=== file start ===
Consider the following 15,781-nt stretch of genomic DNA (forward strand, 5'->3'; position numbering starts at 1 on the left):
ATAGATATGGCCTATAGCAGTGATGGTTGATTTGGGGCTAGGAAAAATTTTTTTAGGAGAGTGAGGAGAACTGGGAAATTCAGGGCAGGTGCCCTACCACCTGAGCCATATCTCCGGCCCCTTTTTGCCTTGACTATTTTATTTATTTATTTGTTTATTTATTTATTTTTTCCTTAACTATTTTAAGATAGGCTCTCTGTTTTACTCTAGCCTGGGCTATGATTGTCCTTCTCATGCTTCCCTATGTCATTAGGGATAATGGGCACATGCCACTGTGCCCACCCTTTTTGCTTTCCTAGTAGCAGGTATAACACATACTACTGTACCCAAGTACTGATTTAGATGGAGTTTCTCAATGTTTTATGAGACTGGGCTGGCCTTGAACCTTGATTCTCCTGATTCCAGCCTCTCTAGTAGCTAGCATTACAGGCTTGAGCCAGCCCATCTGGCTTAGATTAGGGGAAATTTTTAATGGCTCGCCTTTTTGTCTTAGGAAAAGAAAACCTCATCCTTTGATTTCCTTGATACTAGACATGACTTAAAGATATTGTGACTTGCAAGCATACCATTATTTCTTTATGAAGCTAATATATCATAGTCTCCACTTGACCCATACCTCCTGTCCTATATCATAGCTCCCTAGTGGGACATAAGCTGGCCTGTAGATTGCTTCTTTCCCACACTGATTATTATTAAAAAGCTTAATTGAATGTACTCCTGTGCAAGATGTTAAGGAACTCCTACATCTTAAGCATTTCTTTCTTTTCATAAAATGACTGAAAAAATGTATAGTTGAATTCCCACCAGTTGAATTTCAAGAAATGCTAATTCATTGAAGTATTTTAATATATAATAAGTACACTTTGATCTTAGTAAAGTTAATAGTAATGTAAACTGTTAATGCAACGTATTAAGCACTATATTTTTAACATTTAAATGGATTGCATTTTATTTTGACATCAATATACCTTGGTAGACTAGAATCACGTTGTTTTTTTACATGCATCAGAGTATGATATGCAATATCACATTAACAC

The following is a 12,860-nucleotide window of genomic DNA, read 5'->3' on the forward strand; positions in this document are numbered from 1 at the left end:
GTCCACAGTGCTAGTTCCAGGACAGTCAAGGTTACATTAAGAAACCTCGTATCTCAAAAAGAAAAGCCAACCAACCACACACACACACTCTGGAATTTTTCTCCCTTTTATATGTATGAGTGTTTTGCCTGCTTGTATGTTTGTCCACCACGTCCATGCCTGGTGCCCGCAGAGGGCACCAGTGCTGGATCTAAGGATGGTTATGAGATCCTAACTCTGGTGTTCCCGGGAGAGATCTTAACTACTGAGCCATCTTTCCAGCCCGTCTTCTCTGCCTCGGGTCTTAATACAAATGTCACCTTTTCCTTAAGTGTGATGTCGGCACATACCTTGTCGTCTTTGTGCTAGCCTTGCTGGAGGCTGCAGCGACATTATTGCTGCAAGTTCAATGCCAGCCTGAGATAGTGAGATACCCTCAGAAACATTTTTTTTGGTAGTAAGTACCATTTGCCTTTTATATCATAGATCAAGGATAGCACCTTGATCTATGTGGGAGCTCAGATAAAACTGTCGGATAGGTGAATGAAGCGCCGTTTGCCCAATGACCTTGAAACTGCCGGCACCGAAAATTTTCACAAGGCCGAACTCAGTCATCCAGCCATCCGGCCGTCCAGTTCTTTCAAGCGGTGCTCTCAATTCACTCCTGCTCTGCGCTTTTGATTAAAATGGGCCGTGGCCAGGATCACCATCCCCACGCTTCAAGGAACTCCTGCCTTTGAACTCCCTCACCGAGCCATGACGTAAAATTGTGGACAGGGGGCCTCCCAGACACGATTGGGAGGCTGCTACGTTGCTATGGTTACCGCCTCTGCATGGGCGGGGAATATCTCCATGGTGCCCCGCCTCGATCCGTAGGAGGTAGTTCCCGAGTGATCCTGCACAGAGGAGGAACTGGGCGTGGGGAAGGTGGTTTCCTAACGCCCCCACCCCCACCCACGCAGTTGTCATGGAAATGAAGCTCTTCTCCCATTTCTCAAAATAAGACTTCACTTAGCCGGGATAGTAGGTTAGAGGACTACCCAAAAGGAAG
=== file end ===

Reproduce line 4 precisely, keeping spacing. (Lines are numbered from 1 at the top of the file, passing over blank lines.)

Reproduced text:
GTCCACAGTGCTAGTTCCAGGACAGTCAAGGTTACATTAAGAAACCTCGTATCTCAAAAAGAAAAGCCAACCAACCACACACACACACTCTGGAATTTTTCTCCCTTTTATATGTATGAGTGTTTTGCCTGCTTGTATGTTTGTCCACCACGTCCATGCCTGGTGCCCGCAGAGGGCACCAGTGCTGGATCTAAGGATGGTTATGAGATCCTAACTCTGGTGTTCCCGGGAGAGATCTTAACTACTGAGCCATCTTTCCAGCCCGTCTTCTCTGCCTCGGGTCTTAATACAAATGTCACCTTTTCCTTAAGTGTGATGTCGGCACATACCTTGTCGTCTTTGTGCTAGCCTTGCTGGAGGCTGCAGCGACATTATTGCTGCAAGTTCAATGCCAGCCTGAGATAGTGAGATACCCTCAGAAACATTTTTTTTGGTAGTAAGTACCATTTGCCTTTTATATCATAGATCAAGGATAGCACCTTGATCTATGTGGGAGCTCAGATAAAACTGTCGGATAGGTGAATGAAGCGCCGTTTGCCCAATGACCTTGAAACTGCCGGCACCGAAAATTTTCACAAGGCCGAACTCAGTCATCCAGCCATCCGGCCGTCCAGTTCTTTCAAGCGGTGCTCTCAATTCACTCCTGCTCTGCGCTTTTGATTAAAATGGGCCGTGGCCAGGATCACCATCCCCACGCTTCAAGGAACTCCTGCCTTTGAACTCCCTCACCGAGCCATGACGTAAAATTGTGGACAGGGGGCCTCCCAGACACGATTGGGAGGCTGCTACGTTGCTATGGTTACCGCCTCTGCATGGGCGGGGAATATCTCCATGGTGCCCCGCCTCGATCCGTAGGAGGTAGTTCCCGAGTGATCCTGCACAGAGGAGGAACTGGGCGTGGGGAAGGTGGTTTCCTAACGCCCCCACCCCCACCCACGCAGTTGTCATGGAAATGAAGCTCTTCTCCCATTTCTCAAAATAAGACTTCACTTAGCCGGGATAGTAGGTTAGAGGACTACCCAAAAGGAAG